Yes! While I have not tested them myself, a 1:1 gluten-free flour mix should work well. The most important part of crispy latkes is the potatoes and potato starch which is naturally gluten-free.
The latke batter should be slightly sticky, but not too wet. It also should definitely not be dry and should stick together. If that's not the case, add in a little more almond milk (1-2 tablespoon maximum).
Unfortunately, not for this recipe. If you let the potato batter sit for too long, it will turn brown. While it is still edible, it doesn't look great so I really recommend making this latke batter when you are ready to cook the latkes.
Latkes will keep in the fridge for 4-5 days. I like to store them in a closed container between paper towels so they don't get too soft in the fridge. Make sure to store any toppings in a separate container as well.
To reheat, either microwave for 30 seconds-1 minute or reheat in a pan (without oil) for 2-3 minutes on each side.
I love to top mine with organic applesauce and sliced green onions (scallions). It's also traditional to put sour cream on potato pancakes. There are a ton of plant-based sour creams popping up in stores, but if you can't find any this vegan sour cream recipe is a good one. If you want to do something different, a few of my friends love them with tzatziki which also sounds fabulous!
These Vegan Potato Latkes make the BEST addition to any Hanukkah party (vegan or not!). I swear these eggless latkes taste just like the traditional ones I grew up eating. Enjoy!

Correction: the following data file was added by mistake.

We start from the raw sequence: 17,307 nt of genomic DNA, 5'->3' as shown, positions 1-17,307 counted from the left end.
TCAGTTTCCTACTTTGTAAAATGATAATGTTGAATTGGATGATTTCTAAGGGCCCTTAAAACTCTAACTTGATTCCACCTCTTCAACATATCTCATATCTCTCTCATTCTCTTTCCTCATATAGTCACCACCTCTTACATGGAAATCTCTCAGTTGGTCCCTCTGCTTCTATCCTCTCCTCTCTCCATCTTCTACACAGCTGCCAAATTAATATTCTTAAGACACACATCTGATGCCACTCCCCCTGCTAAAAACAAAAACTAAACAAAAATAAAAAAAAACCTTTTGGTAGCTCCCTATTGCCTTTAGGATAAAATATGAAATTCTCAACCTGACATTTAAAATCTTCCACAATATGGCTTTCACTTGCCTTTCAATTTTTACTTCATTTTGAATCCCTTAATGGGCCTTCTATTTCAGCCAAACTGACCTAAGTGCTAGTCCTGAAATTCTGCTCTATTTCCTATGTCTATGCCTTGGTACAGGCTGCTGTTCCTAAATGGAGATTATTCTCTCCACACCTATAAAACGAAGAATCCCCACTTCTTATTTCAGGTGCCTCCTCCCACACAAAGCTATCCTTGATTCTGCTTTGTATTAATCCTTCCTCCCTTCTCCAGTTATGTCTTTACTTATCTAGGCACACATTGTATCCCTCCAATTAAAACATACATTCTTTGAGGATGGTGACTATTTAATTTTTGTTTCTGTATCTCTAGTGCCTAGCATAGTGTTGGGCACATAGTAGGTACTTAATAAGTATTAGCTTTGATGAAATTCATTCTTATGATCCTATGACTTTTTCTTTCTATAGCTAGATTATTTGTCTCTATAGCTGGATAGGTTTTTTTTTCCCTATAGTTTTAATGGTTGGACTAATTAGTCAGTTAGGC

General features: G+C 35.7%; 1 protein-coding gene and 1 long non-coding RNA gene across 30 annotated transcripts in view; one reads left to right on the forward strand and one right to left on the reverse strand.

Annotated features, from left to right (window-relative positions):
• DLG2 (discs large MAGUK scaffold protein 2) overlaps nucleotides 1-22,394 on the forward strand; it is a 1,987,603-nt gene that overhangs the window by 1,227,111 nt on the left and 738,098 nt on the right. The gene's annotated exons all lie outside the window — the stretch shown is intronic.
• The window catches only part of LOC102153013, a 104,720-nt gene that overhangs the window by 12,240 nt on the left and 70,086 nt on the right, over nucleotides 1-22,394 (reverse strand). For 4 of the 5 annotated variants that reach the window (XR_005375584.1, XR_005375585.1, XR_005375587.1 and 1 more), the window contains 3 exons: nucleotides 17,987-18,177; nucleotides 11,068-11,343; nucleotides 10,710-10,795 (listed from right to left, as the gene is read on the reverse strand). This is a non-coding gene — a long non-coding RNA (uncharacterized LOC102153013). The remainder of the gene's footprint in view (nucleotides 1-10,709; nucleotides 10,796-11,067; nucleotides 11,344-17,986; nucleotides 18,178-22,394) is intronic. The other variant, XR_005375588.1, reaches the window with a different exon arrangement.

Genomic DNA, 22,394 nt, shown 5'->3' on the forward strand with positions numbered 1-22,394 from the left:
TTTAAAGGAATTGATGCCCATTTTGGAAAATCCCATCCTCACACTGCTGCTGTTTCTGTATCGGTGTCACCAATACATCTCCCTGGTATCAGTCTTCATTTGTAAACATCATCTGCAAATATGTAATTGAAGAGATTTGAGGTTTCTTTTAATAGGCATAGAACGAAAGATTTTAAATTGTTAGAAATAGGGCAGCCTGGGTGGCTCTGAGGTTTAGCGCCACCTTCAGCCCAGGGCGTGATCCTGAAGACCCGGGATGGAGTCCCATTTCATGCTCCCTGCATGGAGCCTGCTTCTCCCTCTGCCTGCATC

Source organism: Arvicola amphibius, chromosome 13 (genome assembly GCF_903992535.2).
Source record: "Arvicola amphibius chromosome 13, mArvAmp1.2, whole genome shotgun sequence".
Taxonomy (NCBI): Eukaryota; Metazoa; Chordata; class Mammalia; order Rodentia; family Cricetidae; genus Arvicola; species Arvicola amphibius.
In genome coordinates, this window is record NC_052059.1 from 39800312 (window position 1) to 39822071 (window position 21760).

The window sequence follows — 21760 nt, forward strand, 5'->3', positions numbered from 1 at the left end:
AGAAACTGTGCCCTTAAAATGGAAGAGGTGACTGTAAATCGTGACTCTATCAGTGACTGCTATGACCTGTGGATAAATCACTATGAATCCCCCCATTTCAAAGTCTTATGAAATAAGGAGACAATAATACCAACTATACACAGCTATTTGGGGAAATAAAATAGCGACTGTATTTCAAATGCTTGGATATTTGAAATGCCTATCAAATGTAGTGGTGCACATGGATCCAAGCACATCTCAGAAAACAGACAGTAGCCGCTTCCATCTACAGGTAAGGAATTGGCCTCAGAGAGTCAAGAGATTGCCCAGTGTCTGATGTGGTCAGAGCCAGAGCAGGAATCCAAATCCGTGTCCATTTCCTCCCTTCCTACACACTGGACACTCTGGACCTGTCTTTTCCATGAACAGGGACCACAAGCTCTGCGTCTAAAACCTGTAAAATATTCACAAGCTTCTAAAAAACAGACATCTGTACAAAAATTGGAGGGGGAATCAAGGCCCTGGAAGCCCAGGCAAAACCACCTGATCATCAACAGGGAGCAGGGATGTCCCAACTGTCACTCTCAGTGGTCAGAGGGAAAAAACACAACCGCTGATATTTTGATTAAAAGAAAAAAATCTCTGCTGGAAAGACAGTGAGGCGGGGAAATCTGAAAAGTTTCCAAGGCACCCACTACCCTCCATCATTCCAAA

More Vegan & Vegetarian Side Dishes you will love:
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Vegan Potato Latkes
- 4 medium russet potatoes about 3.5-4 cups grated
- 1 onion about 1 cup grated
- ½ cup all-purpose flour
- Potato starch from potatoes- see instructions
- 1 flax egg 1 tablespoon (8 grams) ground flax seed mixed with 3 tablespoon almond milk left to sit for 5 minutes
- 1 teaspoon garlic powder
- 1 teaspoon dried parsley
- salt & pepper to taste I recommend at least 1 teaspoon salt
- Vegetable or Soybean oil for frying actual amount depends on size of pan
- First, make the flax egg and set aside.
- Next, grate the onions and potatoes into a large bowl. Add to a cheesecloth or nut milk bag and strain the potatoes over the bowl. Don't discard the potato liquid yet as you will want to use the starch that settles to the bottom of the bowl in the batter.
- Add the strained grated potatoes and onions to a separate bowl. Then, add in the flax egg, all-purpose flour, and spices. As a final step, dump out the water from the bowl containing the potato liquid. At the bottom there should be a layer of potato starch. Add this to the bowl with the rest of the latke ingredients and stir until well mixed. The potato pancake batter should be slightly sticky, but not too wet. If it's too dry, add in 1-2 tablespoon of almond milk and mix.
- Next, fill up your frying pan until it is ¼ inch high in oil. Once the oil is hot, scoop out the latke batter and add it to the pan. Use a spatula to immediately press down and flatten each latke so it is not too thick. Make sure not to overcrowd the pan.
- Fry each latke for 2-3 minutes on each side or until browned and crispy. Once the latkes are done, remove and place onto a paper towel lined plate to soak up any excess oil.
- Serve the latkes while still warm with your choice of toppings. Enjoy!
- Since you want starchy potatoes (not waxy) I recommend using russet, Idaho, or Yukon gold potatoes. The potatoes you see pictured in my recipe are russet potatoes.
- To make gluten-free just use a 1:1 GF flour mix.
- Latkes can be stored in the fridge for 4-5 days between layers of paper towels or parchment paper. To reheat, place in the microwave for 30 seconds- 1 minute or heat in a frying pan for 2-3 minutes on each side until warmed.
- Latke batter CANNOT be prepped in advance. If you let the potato batter sit for too long, it will turn brown. While it is still edible, it doesn't look great so I really recommend making this latke batter when you are ready to cook the latkes.